Question about 'wall warts' and DC power.

Discussion in 'Survival Communications' started by TnAndy, Feb 5, 2017.


  1. TnAndy

    TnAndy Senior Member Founding Member

    OK...I have a Dakota alert for driveway, and it takes 8 AA batteries.....12v DC, right ? I want to use a AC/DC transformer (plug in wall wart) instead of replacing AA batteries regularly. I have AC power at the location of use. I cut the ends off one, (says 12v, 300milliamp on it) put a voltmeter on it.....19v DC output. Set it aside, afraid that might be to much voltage. Got another that says 12v, 1amp....cut the end off it, measured...it reads 12v.

    Should be the same, right ? Well, the unit works fine on the AA battery pack, but won't run on the wall wart.....yes, I checked polarity, and it is attached correctly.

    What gives....do wall warts put out some kind of funky DC that won't work ?
    Kinda like 'modified square wave AC' that comes off cheap inverters when going the other way ?

    Come on Bruce..or somebody....clue me in....
     
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  2. VisuTrac

    VisuTrac Ваша мать носит военные ботинки Site Supporter+++

  3. Flight-ER-Doc

    Flight-ER-Doc Monkey+

    DC is DC.

    Are you feeding it at the external power connection?
     
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  4. TnAndy

    TnAndy Senior Member Founding Member

    Not sure what you mean....it has a two connector block on the board marked +/- where the battery pack leads connect....that where I'm connecting anything I've tried.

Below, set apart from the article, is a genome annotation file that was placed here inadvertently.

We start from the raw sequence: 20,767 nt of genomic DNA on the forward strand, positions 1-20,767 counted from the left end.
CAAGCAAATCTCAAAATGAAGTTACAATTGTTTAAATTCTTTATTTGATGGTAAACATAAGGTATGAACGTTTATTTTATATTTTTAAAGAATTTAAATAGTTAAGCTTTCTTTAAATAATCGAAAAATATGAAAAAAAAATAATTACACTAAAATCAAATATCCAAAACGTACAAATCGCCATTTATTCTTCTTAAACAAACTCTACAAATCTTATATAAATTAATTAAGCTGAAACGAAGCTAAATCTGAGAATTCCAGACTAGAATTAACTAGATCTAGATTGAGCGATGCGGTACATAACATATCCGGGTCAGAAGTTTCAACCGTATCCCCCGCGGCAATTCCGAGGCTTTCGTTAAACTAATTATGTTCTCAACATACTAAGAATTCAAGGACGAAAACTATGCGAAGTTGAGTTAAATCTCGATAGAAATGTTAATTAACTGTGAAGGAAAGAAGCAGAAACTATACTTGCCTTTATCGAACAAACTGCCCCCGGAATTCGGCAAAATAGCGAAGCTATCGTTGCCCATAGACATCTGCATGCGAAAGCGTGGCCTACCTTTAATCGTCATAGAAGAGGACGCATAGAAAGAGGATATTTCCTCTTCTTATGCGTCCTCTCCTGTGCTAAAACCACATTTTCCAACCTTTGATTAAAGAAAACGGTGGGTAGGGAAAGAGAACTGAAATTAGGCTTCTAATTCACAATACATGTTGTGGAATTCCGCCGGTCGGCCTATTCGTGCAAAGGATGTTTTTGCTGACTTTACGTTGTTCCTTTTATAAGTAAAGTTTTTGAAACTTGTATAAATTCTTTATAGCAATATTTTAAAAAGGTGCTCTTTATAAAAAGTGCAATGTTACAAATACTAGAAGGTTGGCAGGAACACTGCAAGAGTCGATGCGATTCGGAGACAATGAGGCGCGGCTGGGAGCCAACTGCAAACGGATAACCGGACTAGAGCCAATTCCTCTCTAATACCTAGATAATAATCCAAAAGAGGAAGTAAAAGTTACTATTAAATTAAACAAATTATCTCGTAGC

Just tried a 12v lead acid battery spare I have....it works fine (voltage on it reading just over 13, came off trickle charger I keep it on).....so batteries work, but wall warts don't.....near as I can tell.
     
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  5. ghrit

    ghrit Bad company Administrator Founding Member

    Things get complicated with wall warts. Some (I think all, actually) have transformers in them and the question becomes what the transformed voltage is. That transformed voltage is still AC and then gets rectified to DC. That DC can be variable, from a smooth ripple wave to all manner of odd forms.
    Yup. You'll need to know what range of voltages and form of DC the Dakota will tolerate, that may be a factory question, dunno. 12 V may actually not be enough, they might want a bit more, like the nominal 12.8V that lead acid batteries develop open circuit.
     
    Last edited: Feb 5, 2017
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  6. TnAndy

    TnAndy Senior Member Founding Member


    Yeah, and their base receiver unit runs off a supplied wall wart (but has terminals for 12v batter also)....but can't get the transmitter unit to do so....

    [​IMG]
     
  7. TnAndy

    TnAndy Senior Member Founding Member

    Yeah, I don't have a scope to really see the output....just a VOM. Like I said, one WW said 12v on it, but put out 19v. One switchable one I bought just for this (1.5v-12v) put out one lousy volt no matter what the switch setting...POS.....



    It comes set up for 8 AA's....measured, I get 12.14 out of that battery pack with new AA's. Problem I've found is the batteries don't last long.....3-4 months, meaning it's a battery eater.

    By the way, this is their MURS unit with the magnetic probe, not the MURS w/motion detector...those units use 6-AA's, and I seem to get about a year out of them.
     
    Last edited by a moderator: Feb 5, 2017
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  8. ghrit

    ghrit Bad company Administrator Founding Member